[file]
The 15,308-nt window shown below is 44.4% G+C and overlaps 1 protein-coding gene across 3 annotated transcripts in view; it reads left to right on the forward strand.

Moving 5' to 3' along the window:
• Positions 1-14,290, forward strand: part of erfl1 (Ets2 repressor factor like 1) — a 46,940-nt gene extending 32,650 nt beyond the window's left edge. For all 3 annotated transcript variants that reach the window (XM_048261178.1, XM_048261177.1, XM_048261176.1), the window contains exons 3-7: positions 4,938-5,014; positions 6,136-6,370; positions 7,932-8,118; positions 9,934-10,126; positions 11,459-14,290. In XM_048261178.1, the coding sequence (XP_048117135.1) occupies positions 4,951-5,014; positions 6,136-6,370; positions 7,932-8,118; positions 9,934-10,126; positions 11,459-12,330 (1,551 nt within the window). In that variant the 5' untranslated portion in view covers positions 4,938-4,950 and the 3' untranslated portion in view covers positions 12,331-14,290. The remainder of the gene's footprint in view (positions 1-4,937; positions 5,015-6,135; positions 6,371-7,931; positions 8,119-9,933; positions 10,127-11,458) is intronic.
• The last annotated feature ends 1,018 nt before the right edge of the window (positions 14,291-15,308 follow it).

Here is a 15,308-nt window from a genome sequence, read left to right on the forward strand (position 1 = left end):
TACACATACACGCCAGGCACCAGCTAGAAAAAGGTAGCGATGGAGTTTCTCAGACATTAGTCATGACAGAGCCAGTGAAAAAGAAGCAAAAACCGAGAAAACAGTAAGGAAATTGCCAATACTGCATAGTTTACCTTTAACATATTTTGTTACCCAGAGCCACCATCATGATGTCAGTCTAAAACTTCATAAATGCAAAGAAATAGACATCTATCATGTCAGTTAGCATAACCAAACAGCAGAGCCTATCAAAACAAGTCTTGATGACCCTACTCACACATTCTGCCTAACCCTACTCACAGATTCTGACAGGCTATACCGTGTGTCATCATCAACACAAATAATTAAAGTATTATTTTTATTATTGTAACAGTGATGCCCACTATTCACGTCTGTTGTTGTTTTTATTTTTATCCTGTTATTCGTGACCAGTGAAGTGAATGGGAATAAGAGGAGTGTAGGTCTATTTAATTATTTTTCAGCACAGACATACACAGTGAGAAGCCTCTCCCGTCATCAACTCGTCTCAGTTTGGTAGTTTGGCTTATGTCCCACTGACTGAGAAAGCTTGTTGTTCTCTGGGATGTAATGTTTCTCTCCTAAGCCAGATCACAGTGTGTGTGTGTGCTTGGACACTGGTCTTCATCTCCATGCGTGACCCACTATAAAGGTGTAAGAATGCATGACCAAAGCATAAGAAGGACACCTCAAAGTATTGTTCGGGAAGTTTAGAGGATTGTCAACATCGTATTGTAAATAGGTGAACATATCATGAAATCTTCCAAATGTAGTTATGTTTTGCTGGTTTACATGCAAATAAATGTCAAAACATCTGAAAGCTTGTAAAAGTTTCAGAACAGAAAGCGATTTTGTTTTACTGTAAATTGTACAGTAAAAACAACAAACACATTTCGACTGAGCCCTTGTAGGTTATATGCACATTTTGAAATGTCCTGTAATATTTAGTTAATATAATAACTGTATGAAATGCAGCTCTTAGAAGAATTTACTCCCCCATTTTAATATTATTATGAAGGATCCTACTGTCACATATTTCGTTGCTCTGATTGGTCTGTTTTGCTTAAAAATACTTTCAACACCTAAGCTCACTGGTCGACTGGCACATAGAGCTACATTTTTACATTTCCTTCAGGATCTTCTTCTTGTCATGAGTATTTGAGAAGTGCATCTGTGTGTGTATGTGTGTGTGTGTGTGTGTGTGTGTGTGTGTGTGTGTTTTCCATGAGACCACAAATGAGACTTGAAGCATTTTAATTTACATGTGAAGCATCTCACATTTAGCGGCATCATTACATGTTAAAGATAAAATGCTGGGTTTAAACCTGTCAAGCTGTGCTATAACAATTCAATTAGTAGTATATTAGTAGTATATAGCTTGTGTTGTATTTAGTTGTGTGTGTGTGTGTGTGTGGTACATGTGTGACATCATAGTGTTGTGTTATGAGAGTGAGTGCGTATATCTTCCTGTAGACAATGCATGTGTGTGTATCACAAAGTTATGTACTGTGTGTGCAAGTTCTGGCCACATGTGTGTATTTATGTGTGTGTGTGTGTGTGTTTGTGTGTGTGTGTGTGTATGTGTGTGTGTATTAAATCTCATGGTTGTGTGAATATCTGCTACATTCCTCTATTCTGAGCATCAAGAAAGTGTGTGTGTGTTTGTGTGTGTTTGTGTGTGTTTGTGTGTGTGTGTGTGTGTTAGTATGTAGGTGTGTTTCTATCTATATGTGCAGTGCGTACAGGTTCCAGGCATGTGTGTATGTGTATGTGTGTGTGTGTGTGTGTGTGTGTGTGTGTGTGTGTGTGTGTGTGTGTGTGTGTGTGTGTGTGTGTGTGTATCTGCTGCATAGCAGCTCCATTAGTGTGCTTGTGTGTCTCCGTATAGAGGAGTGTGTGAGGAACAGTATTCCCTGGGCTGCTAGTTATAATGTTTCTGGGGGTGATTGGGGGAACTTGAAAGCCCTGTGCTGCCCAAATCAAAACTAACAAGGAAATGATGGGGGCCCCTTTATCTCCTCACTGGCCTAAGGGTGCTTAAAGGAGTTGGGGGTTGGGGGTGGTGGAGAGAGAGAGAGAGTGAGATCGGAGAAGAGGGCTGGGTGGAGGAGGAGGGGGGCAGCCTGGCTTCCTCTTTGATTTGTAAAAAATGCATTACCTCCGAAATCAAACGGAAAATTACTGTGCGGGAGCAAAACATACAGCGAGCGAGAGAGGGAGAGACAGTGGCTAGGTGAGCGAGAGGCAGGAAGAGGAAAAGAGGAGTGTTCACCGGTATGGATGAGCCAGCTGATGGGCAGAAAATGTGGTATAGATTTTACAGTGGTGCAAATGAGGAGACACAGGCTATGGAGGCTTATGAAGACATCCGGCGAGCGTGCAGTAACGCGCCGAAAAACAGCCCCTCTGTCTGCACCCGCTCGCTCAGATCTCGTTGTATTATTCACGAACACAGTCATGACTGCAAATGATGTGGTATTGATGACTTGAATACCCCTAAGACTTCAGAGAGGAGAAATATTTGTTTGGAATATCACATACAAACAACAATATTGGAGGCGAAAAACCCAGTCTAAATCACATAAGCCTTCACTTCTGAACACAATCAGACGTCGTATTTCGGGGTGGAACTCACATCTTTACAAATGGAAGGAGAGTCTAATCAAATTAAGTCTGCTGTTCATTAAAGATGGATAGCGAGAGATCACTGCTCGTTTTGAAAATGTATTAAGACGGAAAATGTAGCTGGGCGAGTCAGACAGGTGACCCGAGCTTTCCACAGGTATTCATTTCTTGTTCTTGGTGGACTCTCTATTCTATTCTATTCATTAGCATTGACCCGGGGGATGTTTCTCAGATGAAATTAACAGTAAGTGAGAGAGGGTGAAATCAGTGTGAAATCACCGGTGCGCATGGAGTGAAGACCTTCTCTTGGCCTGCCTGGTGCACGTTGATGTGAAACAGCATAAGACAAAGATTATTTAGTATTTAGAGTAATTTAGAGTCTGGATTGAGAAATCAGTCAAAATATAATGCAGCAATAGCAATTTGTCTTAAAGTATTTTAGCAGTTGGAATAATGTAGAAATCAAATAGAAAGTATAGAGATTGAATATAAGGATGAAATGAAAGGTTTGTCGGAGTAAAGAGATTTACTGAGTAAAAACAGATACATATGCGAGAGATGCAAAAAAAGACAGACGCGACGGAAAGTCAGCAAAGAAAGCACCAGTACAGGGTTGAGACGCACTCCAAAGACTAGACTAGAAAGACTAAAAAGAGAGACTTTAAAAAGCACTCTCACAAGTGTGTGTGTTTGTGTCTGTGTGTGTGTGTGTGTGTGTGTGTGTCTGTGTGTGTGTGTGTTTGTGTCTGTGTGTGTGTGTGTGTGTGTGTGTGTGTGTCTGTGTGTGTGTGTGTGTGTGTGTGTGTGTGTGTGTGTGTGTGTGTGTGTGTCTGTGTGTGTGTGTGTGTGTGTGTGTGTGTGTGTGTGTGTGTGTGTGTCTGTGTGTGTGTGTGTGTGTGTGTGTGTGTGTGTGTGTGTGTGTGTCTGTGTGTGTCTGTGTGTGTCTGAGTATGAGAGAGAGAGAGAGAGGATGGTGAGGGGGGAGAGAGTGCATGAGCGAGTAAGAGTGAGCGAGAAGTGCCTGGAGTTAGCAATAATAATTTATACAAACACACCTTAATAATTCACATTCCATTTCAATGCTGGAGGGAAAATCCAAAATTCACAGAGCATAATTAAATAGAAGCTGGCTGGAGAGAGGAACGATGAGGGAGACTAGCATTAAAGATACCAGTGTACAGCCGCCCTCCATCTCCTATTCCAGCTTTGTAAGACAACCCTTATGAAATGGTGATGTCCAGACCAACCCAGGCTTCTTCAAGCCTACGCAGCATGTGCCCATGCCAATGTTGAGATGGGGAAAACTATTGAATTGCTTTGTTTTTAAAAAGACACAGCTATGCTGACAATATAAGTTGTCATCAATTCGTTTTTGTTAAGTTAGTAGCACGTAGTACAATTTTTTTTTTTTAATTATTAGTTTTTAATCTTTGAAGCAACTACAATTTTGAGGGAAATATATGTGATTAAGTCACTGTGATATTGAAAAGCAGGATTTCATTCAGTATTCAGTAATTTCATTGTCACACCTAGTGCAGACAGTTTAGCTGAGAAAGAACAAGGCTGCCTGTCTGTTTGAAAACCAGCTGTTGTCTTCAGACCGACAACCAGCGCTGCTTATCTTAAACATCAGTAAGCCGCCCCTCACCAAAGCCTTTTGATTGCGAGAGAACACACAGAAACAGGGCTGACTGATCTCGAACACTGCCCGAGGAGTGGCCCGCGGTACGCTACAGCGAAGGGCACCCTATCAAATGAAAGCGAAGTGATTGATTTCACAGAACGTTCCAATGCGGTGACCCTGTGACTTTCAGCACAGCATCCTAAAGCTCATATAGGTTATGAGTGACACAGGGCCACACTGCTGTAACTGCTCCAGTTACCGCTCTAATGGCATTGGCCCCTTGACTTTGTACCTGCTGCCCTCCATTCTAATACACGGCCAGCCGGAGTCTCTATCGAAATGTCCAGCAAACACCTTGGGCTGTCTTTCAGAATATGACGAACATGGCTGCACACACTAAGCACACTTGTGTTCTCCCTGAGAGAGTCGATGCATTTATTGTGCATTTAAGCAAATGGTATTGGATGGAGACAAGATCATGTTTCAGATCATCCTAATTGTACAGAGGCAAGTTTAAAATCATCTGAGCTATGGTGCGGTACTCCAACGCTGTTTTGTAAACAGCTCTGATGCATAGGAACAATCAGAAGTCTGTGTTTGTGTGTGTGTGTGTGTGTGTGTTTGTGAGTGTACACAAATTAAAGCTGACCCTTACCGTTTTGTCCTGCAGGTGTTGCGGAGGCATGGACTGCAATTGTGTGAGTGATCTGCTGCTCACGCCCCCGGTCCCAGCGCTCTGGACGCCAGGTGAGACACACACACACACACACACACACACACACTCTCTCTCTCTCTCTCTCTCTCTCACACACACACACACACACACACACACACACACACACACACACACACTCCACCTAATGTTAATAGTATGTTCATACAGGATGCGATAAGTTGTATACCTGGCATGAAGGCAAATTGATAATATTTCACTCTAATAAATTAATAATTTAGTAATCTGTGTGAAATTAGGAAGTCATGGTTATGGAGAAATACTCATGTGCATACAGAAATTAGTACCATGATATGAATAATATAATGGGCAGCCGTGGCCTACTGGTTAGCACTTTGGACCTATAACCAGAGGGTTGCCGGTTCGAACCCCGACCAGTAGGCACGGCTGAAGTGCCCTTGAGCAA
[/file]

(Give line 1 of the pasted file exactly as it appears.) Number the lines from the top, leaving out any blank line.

The 15,308-nt window shown below is 44.4% G+C and overlaps 1 protein-coding gene across 3 annotated transcripts in view; it reads left to right on the forward strand.